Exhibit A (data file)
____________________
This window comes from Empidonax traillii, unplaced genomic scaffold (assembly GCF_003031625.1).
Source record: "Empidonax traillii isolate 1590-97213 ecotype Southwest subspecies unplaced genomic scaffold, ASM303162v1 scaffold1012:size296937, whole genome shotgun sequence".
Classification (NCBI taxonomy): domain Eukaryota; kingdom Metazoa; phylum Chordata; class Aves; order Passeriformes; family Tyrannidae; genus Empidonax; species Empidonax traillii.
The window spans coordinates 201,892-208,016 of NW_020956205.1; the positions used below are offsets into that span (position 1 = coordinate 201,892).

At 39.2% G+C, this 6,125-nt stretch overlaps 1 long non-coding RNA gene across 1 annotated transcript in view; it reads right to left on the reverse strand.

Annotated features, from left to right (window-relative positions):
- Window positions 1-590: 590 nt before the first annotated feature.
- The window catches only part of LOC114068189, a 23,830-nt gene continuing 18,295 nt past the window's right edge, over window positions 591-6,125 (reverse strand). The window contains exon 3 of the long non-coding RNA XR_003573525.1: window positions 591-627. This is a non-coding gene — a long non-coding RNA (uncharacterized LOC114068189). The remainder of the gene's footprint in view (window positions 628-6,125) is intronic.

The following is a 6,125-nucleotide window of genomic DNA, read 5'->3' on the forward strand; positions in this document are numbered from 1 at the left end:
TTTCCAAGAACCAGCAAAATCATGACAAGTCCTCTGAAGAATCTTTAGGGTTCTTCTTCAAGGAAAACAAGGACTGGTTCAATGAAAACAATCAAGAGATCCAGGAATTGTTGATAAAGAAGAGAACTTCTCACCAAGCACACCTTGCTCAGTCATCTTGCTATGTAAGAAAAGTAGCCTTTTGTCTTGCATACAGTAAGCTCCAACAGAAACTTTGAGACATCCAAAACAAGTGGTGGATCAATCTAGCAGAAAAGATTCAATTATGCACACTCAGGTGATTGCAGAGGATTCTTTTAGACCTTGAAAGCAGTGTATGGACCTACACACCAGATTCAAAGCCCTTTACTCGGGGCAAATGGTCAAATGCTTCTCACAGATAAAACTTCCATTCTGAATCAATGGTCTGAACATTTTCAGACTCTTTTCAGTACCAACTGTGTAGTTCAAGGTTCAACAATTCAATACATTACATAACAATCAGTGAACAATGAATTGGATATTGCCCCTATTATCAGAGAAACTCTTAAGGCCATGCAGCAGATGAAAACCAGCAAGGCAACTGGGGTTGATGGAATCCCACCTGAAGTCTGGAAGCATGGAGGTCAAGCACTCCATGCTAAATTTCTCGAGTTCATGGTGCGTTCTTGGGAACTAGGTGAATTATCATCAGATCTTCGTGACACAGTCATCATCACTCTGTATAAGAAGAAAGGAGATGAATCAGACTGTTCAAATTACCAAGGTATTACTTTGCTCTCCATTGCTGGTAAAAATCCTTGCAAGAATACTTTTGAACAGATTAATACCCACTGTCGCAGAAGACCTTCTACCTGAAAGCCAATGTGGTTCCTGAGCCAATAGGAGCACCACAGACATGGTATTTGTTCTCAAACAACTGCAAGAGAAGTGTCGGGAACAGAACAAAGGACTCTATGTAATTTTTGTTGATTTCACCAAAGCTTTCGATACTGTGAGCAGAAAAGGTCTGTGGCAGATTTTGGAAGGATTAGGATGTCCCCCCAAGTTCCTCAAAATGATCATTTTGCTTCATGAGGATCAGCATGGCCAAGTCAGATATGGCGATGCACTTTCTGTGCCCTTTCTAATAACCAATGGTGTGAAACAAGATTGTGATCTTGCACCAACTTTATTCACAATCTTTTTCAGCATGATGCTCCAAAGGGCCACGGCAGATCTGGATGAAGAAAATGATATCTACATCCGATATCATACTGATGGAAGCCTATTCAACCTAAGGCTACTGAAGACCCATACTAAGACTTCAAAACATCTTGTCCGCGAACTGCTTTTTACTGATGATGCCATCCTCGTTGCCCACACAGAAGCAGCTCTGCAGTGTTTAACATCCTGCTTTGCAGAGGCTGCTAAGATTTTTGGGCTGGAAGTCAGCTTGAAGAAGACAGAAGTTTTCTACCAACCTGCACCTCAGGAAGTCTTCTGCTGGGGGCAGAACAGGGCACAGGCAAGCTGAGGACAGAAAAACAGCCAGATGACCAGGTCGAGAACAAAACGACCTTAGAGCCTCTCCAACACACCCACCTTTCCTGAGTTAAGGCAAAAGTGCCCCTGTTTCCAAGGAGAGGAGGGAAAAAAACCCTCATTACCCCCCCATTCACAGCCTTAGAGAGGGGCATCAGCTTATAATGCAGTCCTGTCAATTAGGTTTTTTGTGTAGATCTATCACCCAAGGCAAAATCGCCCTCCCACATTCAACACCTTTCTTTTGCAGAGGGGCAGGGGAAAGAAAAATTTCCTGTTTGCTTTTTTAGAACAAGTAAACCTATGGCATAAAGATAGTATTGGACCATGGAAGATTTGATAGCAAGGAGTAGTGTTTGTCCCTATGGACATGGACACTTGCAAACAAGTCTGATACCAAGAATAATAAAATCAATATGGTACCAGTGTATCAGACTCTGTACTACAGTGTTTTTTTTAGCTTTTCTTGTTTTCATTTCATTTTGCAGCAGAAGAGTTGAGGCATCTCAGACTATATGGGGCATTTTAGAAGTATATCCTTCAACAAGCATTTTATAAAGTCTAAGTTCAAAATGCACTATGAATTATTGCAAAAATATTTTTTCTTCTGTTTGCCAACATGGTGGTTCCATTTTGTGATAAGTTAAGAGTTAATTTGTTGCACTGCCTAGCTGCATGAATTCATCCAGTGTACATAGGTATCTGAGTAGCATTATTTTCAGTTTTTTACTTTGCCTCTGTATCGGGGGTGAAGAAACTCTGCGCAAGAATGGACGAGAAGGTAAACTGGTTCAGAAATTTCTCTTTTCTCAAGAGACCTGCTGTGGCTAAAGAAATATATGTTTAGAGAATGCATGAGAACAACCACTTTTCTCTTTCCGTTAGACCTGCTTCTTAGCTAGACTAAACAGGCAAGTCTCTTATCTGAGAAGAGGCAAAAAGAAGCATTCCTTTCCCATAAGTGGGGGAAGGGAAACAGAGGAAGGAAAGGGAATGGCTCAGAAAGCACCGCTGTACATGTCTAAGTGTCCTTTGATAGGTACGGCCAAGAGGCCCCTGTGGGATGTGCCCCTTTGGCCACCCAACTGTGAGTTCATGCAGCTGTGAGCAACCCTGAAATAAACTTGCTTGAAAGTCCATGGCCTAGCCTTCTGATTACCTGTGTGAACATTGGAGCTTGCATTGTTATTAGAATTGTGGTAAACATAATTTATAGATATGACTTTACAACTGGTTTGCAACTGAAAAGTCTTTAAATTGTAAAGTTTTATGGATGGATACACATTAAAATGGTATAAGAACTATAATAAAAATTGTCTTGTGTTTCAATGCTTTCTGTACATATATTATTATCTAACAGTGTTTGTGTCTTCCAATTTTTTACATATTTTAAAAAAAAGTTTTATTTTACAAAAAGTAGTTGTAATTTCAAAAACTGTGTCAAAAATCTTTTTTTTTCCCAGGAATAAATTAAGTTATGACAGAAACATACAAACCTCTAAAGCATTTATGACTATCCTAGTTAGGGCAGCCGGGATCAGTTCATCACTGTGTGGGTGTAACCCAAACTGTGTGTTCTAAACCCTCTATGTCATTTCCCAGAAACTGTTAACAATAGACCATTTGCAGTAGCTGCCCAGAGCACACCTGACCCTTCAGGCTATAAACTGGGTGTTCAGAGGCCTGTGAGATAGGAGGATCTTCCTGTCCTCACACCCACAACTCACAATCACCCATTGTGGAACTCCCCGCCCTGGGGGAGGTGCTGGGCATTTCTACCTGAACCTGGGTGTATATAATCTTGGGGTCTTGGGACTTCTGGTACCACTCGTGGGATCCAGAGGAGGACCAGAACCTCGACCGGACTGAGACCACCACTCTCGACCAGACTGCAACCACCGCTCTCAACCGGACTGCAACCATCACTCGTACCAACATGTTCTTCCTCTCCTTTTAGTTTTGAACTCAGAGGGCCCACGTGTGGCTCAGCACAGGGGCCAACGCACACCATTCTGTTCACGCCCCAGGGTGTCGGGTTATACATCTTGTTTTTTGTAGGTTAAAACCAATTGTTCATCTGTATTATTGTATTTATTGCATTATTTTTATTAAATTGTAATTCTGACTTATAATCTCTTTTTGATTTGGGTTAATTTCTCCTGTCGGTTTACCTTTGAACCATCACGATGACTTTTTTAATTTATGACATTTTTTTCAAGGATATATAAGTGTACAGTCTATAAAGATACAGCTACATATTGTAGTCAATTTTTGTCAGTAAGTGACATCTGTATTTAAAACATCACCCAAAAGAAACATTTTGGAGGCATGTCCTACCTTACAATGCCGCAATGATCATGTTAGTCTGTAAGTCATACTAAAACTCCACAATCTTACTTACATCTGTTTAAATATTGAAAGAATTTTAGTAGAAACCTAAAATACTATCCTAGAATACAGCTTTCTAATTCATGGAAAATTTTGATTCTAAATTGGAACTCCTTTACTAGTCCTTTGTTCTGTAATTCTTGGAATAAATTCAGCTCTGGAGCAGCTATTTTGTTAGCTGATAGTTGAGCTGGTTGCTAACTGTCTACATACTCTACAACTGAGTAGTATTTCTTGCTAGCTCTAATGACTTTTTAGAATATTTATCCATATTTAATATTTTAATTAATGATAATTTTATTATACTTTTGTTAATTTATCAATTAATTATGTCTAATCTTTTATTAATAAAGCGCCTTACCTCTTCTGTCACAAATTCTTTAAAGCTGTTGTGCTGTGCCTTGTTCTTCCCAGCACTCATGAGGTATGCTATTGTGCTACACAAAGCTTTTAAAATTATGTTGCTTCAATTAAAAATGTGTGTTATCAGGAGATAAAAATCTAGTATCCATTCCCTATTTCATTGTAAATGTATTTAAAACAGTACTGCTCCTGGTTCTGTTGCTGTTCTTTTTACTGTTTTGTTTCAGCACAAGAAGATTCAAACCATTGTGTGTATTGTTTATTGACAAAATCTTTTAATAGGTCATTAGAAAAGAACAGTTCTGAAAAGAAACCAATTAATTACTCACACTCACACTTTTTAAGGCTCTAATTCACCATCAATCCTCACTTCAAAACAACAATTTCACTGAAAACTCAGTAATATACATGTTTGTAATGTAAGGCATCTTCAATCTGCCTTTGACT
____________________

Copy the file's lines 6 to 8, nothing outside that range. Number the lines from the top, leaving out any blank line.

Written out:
Annotated features, from left to right (window-relative positions):
- Window positions 1-590: 590 nt before the first annotated feature.
- The window catches only part of LOC114068189, a 23,830-nt gene continuing 18,295 nt past the window's right edge, over window positions 591-6,125 (reverse strand). The window contains exon 3 of the long non-coding RNA XR_003573525.1: window positions 591-627. This is a non-coding gene — a long non-coding RNA (uncharacterized LOC114068189). The remainder of the gene's footprint in view (window positions 628-6,125) is intronic.